Used Suzuki Jimny (Mk4, 2019-date) review
It takes most cars a long time to gain a cult following, but the Suzuki Jimny managed to do this from the point that it went on sale. Thanks to a short on-sale period before CO2 emissions regulations killed it off, not many Jimnys were sold which has kept used values high thanks to very strong demand. However, while the Jimny is undoubtedly very stylish on the outside, this is a car that’s quite compromised, with its limited performance, cramped (and quite basic) cabin, poor refinement and an array of dynamic shortcomings. Buy a Jimny for shorter, more local trips and you’ll probably love it – and even more so if you’re going to go off-roading. That’s the thing about the Jimny: it’s great if you’re going to tackle some tricky terrain, but most of these cars go to those who want to make a fashion statement and they’ll stick to the roads pretty much exclusively.
Suzuki is a bit of an oddball car manufacturer. Its products are invariably small as well as relatively cheap to buy when new and basic, but the brand has an enthusiastic and loyal following. That’s partly down to the excellent reliability that comes as standard with every car, the impressive value and the small dealer network, often staffed by people who offer a very personal service to returning customers.
While Suzuki is probably best known for its Swift and Vitara, one model that has gained a cult following is the Jimny. The first iteration arrived in 1970, but it’s the third-generation model of 1998 that put the Jimny on the map. Incredibly, that car was in production for 20 years, and when its successor made its debut in 2018 it got buyers even more excited with its rugged styling and much-needed improvements.
However, just 2,321 passenger-carrying Jimny Mk3s were sold before the model was axed in the UK because of EU CO2 emissions regulations. Now they’re very sought after and have proved to be a canny investment for those who bought early.
The fourth-generation Suzuki Jimny went on sale in the UK in January 2019, offered with a 100bhp 1.5-litre non-turbo petrol engine; something which would quickly cause its maker problems. All Jimnys came with selectable four-wheel drive as standard, and there was a choice of five-speed manual or four-speed automatic transmissions.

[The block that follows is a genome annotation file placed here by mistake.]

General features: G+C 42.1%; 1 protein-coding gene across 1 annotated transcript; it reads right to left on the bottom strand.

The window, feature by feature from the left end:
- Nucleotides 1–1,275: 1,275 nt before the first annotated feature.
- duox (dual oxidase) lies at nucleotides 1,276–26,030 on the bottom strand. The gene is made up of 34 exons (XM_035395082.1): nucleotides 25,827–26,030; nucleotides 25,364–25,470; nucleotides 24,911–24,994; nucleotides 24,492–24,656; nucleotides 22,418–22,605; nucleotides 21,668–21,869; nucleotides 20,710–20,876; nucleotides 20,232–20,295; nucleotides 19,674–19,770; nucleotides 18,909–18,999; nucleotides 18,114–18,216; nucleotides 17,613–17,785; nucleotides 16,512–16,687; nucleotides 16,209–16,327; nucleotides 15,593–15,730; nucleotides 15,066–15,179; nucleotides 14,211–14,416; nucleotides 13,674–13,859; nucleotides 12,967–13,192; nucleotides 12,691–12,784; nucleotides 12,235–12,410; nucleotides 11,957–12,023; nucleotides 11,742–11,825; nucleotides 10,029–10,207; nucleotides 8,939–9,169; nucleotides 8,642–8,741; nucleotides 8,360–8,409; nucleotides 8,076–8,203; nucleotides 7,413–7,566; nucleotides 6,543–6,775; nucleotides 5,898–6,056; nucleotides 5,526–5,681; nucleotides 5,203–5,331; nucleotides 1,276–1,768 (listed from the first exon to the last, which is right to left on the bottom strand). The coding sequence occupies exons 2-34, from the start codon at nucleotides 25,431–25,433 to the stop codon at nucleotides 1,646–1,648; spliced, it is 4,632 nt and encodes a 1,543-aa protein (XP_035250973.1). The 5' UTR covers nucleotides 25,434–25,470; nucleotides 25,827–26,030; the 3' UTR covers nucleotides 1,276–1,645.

It took a little while for the first examples of the Jimny to reach their owners, but within just a year or so of this happening, EU regulations put the brakes on any further sales because the Jimny’s CO2 emissions were deemed too high. As a result there were limited deliveries of the Jimny until the standard passenger model was axed in summer 2020, to be replaced by a light commercial edition in September 2020. This was the same car but with the rear seats removed; there were still rear side windows so it wasn’t a van in the true sense.
The Jimny is still on sale in this form, although we haven’t found any on the used market because of very limited new supplies.
All Jimnys are the same mechanically, so it’s just a question of working out whether you want a manual gearbox or an auto, along with which colour and trim level to go for.
If you want an auto you’ll have to buy an SZ5, but if you want a manual you can buy the lower-spec SZ4, which comes with Bluetooth, air-con, cruise control, automatic headlights and a multi-function steering wheel. To this the SZ5 adds 15-inch alloy wheels, privacy glass, LED headlights, climate control, heated front seats and navigation.
Suzuki didn’t offer any factory-fit extras at all, although some sellers claim their cars are fitted with ‘every option’. In reality an array of dealer-fit accessories was all that was available, including items such as decals, spare wheel covers, alloy wheels, mud flaps and mats. Also offered were skid plates for the vehicle’s underside, a trim kit for the dashboard, a tow bar and various roof racks.
Strictly speaking, there isn’t anything that’s directly comparable with the Jimny, in terms of blending its relative simplicity, low purchase price, small engine and four-wheel-drive go-anywhere capabilities. Well, that was the case when the Jimny was available new, but increased values on the used market mean that you can now buy a decent late Land Rover Defender for less money; it’ll have more towing capacity and stronger performance, but possibly not the reliability despite its simplicity.